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President Biden’s sagging job approval numbers, inflation and high gas prices and the perception that the economy is flagging have provided strong headwinds pushing against Democrats. Kistner is taking advantage of that.

“You have households struggling with inflation and supply chain problems,” Kistner said. “Everybody feels it when they go the gas station. Everybody knows it when they go to the grocery store.”

First elected in 2018, Craig has a compelling life story. She was raised in a trailer park in Arkansas by a single mother and became a top executive of the St. Paul-based St. Jude Medical Foundation. She and her wife, Cheryl Green, have four children.

She is running on her experience and accomplishments in office, including U.S. House approval of a bill that would reduce insulin costs and steering millions of federal dollars to the district for special transportation projects and other needs.

Abortion as a wedge issue

Her campaign is hitting Kistner hard on the fact that Trump appointed Supreme Court justices are very likely to vote with other Republican-appointed justices to overturn Roe v. Wade, the landmark opinion that protects a pregnant woman’s liberty to choose to have an abortion without excessive government restriction.

“My primary concern is not about the politics of the overturning of Roe v. Wade,” Craig said. “However, the vast majority of voters in the country and my district don’t want Roe overturned.”

Kistner said he is “pro-life,” but would support abortion if the life of a mother were in danger and in the cases of rape and incest.

The new 2nd

The boundaries of the 2nd Congressional District have shifted slightly since last matchup between Craig and Kistner. The district lost Wabasha and Goodhue counties, gained Le Sueur County as well as five precincts in Woodbury.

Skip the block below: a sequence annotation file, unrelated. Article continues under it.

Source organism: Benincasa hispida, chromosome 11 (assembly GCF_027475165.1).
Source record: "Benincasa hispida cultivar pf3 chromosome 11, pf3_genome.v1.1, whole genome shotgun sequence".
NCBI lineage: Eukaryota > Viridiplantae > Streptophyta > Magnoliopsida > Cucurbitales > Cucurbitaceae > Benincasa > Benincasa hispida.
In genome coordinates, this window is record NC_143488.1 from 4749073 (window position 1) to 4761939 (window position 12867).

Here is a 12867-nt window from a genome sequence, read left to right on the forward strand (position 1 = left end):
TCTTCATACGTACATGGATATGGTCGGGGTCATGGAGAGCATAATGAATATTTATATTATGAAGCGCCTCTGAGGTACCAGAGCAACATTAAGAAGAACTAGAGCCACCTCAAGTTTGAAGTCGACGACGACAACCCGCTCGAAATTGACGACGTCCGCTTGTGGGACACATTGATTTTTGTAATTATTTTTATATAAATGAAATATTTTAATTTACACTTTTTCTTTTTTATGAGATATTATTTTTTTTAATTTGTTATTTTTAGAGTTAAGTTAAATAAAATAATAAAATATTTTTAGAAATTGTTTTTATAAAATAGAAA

“The new district contains 92 percent of my voters,” Craig said.

While redistricting may not make much of an impact on the race, other things could help decide its outcome. A bad sign for Democrats is that Republican voters have turned out at the polls in much greater numbers in primary elections this year, including the one for the 1st Congressional District seat in Minnesota.

“The situation does not look all that great for Democrats,” said Tim Lindberg, assistant professor of Political Science at the University of Minnesota-Morris. “Republicans are motivated.”

But Lindberg said things could change before November’s election. The Supreme Court’s formal decision on Roe, expected in late June, could motivate Democratic voters, especially suburban women.

“(Craig) would be wise to use abortion as a wedge issue,” he said.

Lindberg also said inflation could recede and supply chain problems could be resolved, helping Democratic candidates.

He said the key to both candidates is to avoid tying themselves too closely to the extremes of their parties even in these very polarized times, when “it doesn’t matter as much who you are, it matters what party you belong to.”

“The key to winning that district is winning the independent voters,” Lindberg said.

MinnPost reporter Greta Kaul contributed to this article.